This post was originally published on Energy Storage News.
On islanded (or isolated) grids with growing renewable penetrations, grid operators often struggle to maintain system stability. Operators in places as diverse as Ireland, Puerto Rico and Australia frequently rely on inertial response from thermal power plants like coal or gas-fired generators to balance sudden mismatches between supply and demand. However, recent research from Northern Ireland’s Queens University Belfast (QUB) finds that battery-based energy storage can provide inertial response for system reliability much more efficiently, at a lower cost and with substantially reduced emissions than a much larger quantity of thermal generation.
QUB’s research found that just 360 megawatts (MW) of battery-based energy storage could provide the equivalent stabilisation to Ireland’s All-Island electricity system as would normally be provided by 3,000MW of conventional thermal generation. That shift to batteries could save up to €19 million (US$22.5 million) annually and could achieve approximately 1.4 million tonnes of annual CO2 savings.
Inertia: A blink-of-the-eye grid balancing service
|Renewables replacing thermal generation in the 2016 energy mix. Source: Everoze|
Inertia is a system-wide service that responds to fluctuations in electricity frequency in the first fraction of a second of an imbalance between supply and demand – for example, when a power station suddenly drops offline. Traditionally, this stabilising hand has come from the kinetic energy provided by the spinning mass of (synchronous) generators that produce electricity from fossil fuels.
All this occurs well within the first half a second of an issue – literally, the time it takes a human eye to blink. Traditionally the electric power sector has not thought of it as service. It’s just part of the physics of synchronous generators; and we don’t miss something until it’s gone.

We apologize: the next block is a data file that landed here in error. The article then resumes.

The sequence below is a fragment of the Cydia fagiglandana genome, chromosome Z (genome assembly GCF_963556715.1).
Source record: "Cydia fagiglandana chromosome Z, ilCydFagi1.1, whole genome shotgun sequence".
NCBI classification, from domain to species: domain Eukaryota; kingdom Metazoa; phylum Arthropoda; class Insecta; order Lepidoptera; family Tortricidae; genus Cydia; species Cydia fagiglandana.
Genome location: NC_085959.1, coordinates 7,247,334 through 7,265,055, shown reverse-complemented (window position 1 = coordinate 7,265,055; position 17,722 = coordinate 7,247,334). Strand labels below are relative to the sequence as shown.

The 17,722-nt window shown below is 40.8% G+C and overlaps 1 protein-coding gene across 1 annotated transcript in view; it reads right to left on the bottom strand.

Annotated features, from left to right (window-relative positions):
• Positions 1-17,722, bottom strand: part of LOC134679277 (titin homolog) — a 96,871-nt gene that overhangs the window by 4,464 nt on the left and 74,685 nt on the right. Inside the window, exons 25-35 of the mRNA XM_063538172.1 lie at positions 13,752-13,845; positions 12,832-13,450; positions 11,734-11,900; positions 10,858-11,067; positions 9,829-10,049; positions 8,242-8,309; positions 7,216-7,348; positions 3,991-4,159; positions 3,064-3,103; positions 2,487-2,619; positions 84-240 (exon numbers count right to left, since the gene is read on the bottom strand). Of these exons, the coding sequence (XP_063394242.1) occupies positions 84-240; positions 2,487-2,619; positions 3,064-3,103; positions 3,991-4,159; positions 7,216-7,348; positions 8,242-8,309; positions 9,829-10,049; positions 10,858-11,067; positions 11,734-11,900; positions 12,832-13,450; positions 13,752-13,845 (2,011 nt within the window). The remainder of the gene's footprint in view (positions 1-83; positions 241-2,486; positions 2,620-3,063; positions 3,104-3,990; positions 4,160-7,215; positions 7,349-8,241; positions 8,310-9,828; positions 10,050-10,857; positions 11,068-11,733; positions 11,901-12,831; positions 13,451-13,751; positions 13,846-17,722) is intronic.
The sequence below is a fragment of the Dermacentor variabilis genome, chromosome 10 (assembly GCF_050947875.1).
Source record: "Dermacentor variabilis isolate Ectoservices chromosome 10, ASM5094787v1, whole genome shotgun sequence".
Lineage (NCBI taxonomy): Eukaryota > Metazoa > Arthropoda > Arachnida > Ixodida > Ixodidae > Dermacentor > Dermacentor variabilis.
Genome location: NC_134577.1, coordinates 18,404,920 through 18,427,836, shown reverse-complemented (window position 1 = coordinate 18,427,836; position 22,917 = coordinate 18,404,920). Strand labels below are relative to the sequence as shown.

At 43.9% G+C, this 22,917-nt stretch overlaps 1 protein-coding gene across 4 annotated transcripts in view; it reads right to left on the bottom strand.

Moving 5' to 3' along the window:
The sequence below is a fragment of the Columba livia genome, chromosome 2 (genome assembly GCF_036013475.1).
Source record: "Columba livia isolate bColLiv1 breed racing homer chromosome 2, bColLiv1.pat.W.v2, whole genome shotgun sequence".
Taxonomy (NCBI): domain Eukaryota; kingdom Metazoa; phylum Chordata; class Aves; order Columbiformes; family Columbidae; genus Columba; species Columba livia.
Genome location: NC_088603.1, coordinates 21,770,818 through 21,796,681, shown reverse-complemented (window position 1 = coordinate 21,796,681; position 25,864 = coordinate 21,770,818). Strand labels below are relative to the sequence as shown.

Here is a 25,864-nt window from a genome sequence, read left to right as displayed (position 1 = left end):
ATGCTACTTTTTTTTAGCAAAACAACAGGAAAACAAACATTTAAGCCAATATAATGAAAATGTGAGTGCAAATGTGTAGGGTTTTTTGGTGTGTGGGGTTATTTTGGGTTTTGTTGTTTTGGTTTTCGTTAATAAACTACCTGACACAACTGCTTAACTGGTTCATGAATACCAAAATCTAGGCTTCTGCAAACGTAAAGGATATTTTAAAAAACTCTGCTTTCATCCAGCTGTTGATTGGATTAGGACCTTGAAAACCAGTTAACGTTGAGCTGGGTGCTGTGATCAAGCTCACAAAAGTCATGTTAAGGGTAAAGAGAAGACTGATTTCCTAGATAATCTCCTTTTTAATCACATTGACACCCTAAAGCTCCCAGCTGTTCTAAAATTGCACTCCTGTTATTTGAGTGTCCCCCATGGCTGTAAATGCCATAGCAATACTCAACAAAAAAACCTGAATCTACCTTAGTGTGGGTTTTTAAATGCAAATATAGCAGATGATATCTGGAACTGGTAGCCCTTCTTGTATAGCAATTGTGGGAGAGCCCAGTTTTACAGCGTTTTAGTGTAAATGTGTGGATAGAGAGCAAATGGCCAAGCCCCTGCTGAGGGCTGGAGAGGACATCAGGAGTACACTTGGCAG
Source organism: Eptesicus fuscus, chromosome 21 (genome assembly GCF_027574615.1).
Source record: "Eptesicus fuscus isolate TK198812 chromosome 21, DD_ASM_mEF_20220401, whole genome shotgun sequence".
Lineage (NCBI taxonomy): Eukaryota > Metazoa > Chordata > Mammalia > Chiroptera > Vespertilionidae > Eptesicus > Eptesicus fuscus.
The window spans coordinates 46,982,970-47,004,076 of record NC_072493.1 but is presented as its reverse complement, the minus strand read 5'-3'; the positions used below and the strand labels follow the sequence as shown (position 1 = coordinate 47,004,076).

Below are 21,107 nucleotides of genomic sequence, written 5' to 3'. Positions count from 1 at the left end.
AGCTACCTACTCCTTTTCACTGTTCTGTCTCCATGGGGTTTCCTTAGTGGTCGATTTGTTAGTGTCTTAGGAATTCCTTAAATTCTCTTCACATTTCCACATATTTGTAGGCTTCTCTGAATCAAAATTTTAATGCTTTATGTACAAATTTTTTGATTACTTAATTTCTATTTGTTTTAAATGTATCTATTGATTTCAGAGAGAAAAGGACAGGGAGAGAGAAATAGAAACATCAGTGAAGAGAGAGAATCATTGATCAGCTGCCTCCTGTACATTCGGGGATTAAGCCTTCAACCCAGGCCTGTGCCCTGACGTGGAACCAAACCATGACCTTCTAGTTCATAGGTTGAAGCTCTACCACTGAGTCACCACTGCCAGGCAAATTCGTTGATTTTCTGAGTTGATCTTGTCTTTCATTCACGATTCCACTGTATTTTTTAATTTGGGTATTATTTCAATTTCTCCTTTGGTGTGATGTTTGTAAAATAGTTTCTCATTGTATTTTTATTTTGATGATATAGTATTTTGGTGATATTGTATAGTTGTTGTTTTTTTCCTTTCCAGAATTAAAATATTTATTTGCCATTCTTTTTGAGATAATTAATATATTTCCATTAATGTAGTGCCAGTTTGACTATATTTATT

As the proportion of energy from (non-synchronous) wind and solar grows this source of traditional ‘analogue’ inertia is in increasingly short supply. The typical solution to this has been to hold back wind and solar output during such times, but this is growing increasingly costly as renewable penetration grows. Let’s face facts: paying not to use zero-fuel cost and zero carbon renewables isn’t a tenable solution in the long run; and would require a significant overbuild of renewable capacity to achieve the same decarbonisation targets.
Energy needed during curtailment is often provided by fossil fuel-powered thermal generators, running when they don’t need to be or running at a higher set point than they need to be, wasting fuel and adding cost.
Battery-based energy storage: A more efficient solution
However, an alternative solution is close at hand. Energy consulting firm Everoze recently released a recent report ‘Batteries: Beyond The Spin’, based on the QUB research.
QUB’s two-year research project, funded by the UK Government through an Innovate UK Energy Catalyst grant, studied operating data from the 10MW AES Kilroot Advancion Energy Storage Array in Carrickfergus, Northern Ireland. QUB researchers observed that battery-based energy storage can supply the equivalent system services provided by traditional generators far more efficiently, and without some of the drawbacks such as post-event recovery oscillations.